A while ago, I found this little PCB in my junk pile:
It came out of an old webcam that I used on my PC back in the early 2000’s. Although I didn’t keep any pictures of the webcam itself, I recall that it was a Logitech Quickcam Messenger, a cheap USB camera meant to be used with MSN Messenger and other instant messenging programs. I remember using it for that purpose a few times, but once the novelty wore off it just ended up gathering dust in a corner somewhere.
From 1986 to 2008, HP sold a line of workstations and servers powered by a processor line called Precision Architecture, or PA-RISC. These systems were mainly targeted at professional users in industry and academia, and provided high performance at very high cost. Nevertheless, like all computers they became obsolete after just a few years, and I managed to find a heap of old HP equipment in the recycling bin of the local university. Today we’ll have a look at the PA7100 CPU and its accompanying “Viper” memory/IO controller (MIOC), both made in the early ’90s.
Here we see both chips side by side. The CPU has HP part number 1FT9-0002, although according to the sticker on the left it used to be 1FT9-0006. Not sure what’s going on here… In any case, it’s housed in a large ceramic PGA package with capacitors on top and a screw terminal to attach a heat sink.
The Viper has part number 1FZ6-0006. Its package is similar to the main CPU’s, but slightly larger and with fewer pins.
The 741 is easily the most iconic opamp ever made. Designed by Dave Fullagar at Fairchild as a user-friendly, general-purpose op amp, it became a huge hit with electronic designers. Billions have been produced since its introduction in 1968, by a wide variety of manufacturers. What’s perhaps even more amazing is that it’s still being produced today by TI and ST, despite being hopelessly out of date. Fifty years of development has produced a wide array of opamps that are faster, more accurate, less noisy and less power-hungry than the 741. Yet somehow, this classic part keeps hanging on, basically unchanged for over half a century.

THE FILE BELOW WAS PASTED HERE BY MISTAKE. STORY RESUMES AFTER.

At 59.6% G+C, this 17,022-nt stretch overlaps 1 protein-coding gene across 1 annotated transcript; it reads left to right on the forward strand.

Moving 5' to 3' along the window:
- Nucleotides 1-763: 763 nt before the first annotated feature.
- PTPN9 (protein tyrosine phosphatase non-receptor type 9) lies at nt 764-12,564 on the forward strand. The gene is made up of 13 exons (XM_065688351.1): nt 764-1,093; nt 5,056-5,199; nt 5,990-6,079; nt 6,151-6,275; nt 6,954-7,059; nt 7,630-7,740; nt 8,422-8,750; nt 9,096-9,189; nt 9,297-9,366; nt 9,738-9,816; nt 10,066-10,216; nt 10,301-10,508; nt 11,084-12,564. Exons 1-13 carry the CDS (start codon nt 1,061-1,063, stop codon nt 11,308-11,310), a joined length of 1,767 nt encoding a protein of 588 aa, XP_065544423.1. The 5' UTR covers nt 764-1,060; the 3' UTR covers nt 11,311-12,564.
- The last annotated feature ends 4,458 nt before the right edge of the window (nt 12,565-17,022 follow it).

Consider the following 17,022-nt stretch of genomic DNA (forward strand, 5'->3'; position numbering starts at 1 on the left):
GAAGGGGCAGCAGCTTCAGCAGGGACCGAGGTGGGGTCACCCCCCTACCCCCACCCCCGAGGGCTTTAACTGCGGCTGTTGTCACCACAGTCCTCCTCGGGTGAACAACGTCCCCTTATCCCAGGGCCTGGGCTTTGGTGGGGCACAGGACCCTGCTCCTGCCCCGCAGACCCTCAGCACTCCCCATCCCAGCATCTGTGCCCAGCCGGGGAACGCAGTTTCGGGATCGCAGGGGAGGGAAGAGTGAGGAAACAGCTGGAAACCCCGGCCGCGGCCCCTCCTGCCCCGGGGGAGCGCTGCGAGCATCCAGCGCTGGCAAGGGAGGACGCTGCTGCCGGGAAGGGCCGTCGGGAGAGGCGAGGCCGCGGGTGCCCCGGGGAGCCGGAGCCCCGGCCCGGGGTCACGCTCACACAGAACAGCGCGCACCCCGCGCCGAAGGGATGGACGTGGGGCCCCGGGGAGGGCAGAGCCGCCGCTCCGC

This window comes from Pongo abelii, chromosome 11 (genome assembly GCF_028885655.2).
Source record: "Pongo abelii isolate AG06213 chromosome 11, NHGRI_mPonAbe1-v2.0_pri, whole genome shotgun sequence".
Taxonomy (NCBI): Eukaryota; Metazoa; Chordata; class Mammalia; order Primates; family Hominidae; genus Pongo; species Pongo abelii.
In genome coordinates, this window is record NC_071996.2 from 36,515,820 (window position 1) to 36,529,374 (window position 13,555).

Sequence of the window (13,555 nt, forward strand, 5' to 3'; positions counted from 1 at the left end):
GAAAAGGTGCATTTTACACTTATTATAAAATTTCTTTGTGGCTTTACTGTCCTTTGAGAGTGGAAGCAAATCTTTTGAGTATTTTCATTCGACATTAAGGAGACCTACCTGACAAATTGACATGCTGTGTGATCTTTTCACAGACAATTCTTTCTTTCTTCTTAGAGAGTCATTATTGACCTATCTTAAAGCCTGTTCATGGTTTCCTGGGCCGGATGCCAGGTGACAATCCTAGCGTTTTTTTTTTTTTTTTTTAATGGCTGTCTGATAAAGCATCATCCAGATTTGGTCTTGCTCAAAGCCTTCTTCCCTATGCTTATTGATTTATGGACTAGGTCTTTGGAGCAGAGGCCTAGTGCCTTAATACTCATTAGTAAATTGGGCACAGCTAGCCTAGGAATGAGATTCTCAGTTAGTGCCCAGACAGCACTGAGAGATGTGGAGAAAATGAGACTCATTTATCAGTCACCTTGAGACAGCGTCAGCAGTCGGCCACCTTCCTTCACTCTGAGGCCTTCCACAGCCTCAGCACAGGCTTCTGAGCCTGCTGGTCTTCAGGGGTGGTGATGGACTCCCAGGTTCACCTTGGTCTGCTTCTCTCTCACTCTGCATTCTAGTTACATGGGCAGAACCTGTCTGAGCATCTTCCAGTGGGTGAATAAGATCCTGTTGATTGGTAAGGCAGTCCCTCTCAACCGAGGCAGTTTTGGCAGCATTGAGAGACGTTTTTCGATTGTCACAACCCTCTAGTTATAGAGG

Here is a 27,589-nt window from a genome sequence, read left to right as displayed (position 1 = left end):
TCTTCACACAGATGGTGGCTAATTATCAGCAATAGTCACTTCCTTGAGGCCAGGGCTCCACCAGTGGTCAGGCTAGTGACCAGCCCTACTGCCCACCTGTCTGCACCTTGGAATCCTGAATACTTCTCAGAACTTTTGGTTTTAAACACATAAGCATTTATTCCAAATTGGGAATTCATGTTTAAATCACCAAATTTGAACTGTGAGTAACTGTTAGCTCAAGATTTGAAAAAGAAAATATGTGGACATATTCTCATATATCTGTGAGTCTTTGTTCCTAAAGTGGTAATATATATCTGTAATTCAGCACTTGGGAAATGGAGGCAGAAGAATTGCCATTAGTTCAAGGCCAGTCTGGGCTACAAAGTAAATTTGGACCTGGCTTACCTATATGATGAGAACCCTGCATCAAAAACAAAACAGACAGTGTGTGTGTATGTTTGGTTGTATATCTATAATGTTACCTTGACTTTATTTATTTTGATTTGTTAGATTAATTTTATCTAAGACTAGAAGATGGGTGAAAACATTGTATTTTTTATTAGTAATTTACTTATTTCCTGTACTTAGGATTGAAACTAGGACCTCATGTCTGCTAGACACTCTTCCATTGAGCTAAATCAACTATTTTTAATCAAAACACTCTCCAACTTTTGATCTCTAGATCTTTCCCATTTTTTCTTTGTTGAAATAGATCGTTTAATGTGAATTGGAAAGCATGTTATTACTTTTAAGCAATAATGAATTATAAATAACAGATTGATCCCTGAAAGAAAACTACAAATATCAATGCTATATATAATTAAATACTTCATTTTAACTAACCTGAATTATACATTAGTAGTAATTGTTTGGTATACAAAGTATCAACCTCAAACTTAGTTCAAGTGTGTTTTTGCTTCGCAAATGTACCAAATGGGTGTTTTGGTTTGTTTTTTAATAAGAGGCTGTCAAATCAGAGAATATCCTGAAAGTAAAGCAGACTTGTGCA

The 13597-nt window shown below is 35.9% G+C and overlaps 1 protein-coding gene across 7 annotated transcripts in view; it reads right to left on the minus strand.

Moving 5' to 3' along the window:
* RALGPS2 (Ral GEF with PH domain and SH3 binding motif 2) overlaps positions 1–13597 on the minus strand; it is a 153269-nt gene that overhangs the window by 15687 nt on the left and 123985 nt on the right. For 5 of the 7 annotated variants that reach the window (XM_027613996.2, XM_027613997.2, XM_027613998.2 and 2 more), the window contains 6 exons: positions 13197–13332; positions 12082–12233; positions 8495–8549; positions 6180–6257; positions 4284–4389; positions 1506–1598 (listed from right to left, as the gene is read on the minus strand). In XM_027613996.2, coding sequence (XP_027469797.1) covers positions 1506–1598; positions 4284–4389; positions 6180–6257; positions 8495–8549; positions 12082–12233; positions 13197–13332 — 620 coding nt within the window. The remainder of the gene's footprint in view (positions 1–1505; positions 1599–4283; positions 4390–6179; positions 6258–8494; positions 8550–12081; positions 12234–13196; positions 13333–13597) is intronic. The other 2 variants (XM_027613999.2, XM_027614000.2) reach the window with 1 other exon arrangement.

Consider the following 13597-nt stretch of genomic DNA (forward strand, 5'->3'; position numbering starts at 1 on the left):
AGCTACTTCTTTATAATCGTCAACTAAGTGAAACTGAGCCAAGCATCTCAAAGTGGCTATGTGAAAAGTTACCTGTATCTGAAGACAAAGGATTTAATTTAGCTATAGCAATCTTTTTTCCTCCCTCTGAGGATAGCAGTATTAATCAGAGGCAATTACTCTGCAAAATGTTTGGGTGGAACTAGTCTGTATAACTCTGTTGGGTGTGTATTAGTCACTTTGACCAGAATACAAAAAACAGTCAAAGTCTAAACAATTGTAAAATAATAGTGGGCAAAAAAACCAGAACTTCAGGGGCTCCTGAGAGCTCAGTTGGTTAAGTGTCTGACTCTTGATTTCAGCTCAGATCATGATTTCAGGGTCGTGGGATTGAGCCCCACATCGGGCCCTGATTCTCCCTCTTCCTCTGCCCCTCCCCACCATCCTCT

Today we’ll have a look at the insides of a couple of different 741 chips. Although it is entirely possible for manufacturers to just copy the exact layout, especially for something as old and simple as this, it turns out that each company actually makes its own unique design.
National Semiconductor LM741CN
National has been manufacturing this device for ages, as part of their LM (Linear Monolithic) range of analog ICs. Even after National’s acquisition by TI in 2011, it has remained in production alongside TI’s own uA741.
The layout is very compact; the total die size is only 1100 by 800 microns. Some test structures are visible along the lower edge. The ID on the right edge of the die says “LM741U” and “UK”, the latter probably referring to National’s fabrication plant in Greenock. Some of the PNP transistors have circular emitters; this improves their matching properties and increases their breakdown voltage.